At a cost of more than $10 billion, the new tunnel would also feature two tubes that would allow for east and west rail-traffic to flow uninterrupted between North Bergen in New Jersey and Penn Station in New York.
In a letter to federal transportation officials late last month, Port Authority executive director Rick Cotton said a final environmental impact statement for the tunnel-replacement project was completed earlier this year, with an expectation that an official record of decision would be forthcoming from the U.S. Department of Transportation. Without getting the record of decision, the tunnel work cannot advance out of the development stage.
Cotton’s letter also highlighted his agency’s decision to now take the lead on issues related to grant applications and the broader environmental review in response to concerns the Trump administration had raised about the Gateway Development Corporation’s handling of those duties.
“To respond to this concern, this letter notifies you that the Port Authority has agreed to perform those roles on behalf of the project partners for this project,” Cotton wrote.
Meanwhile, a letter from NJ Transit to federal officials — also in late June — took on the Trump administration’s concerns about the amount of local funding that had been put up for the Portal Bridge project. First reported by NJ Spotlight last month, the Murphy administration’s plannedhas now won approval from the boards of both NJ Transit and the state Economic Development Authority. It will roughly double the amount of funding the state had previously been willing to commit to replacing the more than 100 years old rail bridge — and, since it involves appropriations-backed financing using the EDA, the bond issue will not require direct approval from New Jersey voters.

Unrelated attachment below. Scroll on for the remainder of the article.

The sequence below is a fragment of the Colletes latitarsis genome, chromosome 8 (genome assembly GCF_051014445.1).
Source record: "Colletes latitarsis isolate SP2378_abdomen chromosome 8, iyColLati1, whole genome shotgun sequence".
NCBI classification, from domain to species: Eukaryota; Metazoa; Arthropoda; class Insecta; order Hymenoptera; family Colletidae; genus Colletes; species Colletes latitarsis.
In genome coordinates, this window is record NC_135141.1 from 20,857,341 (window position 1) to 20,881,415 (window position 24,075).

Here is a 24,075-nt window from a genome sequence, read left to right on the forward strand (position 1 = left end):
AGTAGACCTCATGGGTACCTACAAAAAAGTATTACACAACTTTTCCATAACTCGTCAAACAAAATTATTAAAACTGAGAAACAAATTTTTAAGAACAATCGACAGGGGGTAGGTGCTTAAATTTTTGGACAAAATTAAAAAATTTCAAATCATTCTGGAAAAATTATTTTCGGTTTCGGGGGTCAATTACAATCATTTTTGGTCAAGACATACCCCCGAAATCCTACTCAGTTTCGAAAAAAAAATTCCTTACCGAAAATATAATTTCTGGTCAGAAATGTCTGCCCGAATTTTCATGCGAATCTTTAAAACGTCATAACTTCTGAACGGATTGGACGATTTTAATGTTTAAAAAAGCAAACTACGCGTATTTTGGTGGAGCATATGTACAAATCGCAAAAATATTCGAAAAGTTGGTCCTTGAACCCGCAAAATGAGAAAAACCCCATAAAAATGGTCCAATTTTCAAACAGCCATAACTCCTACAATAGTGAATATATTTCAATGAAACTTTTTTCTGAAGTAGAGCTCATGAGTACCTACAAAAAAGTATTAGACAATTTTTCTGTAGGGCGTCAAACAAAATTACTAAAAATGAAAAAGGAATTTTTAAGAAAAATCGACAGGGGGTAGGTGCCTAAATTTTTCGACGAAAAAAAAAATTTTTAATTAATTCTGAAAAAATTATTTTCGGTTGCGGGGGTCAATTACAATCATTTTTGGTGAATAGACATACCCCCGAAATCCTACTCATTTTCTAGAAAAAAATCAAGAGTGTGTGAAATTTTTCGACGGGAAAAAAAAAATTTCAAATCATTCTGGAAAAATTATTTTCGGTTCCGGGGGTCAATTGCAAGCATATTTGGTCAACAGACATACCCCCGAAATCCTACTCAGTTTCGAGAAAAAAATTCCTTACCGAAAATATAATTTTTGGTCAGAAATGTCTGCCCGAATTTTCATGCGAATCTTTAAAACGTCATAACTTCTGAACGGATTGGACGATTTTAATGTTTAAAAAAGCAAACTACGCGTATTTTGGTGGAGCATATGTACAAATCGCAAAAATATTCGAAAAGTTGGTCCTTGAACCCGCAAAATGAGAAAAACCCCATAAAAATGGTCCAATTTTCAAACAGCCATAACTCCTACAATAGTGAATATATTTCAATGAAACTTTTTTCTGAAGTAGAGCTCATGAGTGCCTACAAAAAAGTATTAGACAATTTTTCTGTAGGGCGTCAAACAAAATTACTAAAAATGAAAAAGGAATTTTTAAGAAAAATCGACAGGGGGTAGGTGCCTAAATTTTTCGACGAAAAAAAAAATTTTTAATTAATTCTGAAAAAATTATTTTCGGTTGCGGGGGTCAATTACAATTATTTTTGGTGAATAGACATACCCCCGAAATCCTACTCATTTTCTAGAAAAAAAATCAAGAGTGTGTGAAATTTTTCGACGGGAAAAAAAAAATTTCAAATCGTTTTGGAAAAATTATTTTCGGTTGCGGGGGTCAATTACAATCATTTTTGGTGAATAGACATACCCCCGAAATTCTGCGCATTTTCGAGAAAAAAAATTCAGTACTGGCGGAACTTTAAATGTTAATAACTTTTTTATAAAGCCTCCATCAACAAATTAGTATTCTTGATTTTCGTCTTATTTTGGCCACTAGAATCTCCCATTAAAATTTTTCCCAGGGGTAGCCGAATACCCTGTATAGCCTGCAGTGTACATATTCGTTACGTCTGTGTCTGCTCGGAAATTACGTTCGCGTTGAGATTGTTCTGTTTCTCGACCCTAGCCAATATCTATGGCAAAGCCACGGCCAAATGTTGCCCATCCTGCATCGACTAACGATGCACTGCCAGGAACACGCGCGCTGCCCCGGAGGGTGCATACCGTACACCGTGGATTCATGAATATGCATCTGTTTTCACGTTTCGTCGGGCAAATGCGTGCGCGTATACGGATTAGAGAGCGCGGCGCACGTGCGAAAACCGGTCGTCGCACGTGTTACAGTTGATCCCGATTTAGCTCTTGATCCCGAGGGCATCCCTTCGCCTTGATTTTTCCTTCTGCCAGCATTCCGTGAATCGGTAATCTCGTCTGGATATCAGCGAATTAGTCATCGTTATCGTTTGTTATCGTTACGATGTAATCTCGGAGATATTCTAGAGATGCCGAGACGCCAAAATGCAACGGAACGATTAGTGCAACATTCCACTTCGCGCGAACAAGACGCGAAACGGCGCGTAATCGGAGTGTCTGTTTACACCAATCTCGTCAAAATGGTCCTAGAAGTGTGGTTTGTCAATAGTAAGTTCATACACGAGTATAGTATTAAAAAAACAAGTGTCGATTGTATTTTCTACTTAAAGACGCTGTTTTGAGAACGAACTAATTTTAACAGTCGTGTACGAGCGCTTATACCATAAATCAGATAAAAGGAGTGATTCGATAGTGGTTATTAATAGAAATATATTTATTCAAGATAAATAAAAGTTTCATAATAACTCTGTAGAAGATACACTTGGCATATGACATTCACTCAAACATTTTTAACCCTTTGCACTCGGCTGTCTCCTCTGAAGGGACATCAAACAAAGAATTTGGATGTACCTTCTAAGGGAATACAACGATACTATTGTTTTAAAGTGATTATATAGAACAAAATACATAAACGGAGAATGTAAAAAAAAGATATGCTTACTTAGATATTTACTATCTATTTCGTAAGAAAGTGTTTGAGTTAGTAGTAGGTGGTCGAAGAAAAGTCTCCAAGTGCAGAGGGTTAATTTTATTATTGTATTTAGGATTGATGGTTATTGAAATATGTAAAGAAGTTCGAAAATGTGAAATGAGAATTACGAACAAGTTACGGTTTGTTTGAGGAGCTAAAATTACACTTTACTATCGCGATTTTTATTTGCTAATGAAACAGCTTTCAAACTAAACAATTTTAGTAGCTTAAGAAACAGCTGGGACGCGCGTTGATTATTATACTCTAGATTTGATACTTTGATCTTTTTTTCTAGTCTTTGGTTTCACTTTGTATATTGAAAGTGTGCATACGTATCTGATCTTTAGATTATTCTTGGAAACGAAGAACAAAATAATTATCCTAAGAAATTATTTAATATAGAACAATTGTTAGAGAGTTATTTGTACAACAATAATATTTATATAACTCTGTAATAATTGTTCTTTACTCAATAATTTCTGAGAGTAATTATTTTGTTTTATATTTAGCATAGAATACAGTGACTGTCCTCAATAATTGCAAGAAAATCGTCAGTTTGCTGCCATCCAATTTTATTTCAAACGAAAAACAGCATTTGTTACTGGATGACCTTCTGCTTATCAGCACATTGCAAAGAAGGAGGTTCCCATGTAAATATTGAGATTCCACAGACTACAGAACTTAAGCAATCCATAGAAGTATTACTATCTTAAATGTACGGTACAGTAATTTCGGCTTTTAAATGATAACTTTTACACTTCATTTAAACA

While federal officials have offered assurances that the Portal Bridge is still safe for rail traffic, it is often a source of major delays since the span sits close enough to the river that it must be swung open to allow for maritime traffic to pass. It is also prone to mechanical problems, including getting stuck in the open position, that can bring the region’s trains to a halt.
Theproject calls for the construction of the Portal North Bridge, which would be a high-level, fixed-span bridge that would move the two-track crossing more than 50-feet above the river, obviating the need for it to open. The replacement is expected to increase capacity by an estimated 10 percent, while also allowing for trains to get across the river faster and more reliably.
The estimated cost of the replacement project was recently reduced as part of the overhaul of the finance plan, thanks in part to a decision to consolidate eight different contracts into one, NJ Transit executive director Kevin Corbett said in the letter his agency sent to federal transportation officials.
“NJ Transit and our partners are optimistic that you will have a favorable view of these revisions to the project’s financial plan,” Corbett wrote.
He also reminded the Trump administration that the bridge project is “100 percent designed, fully permitted, and has early work currently underway.”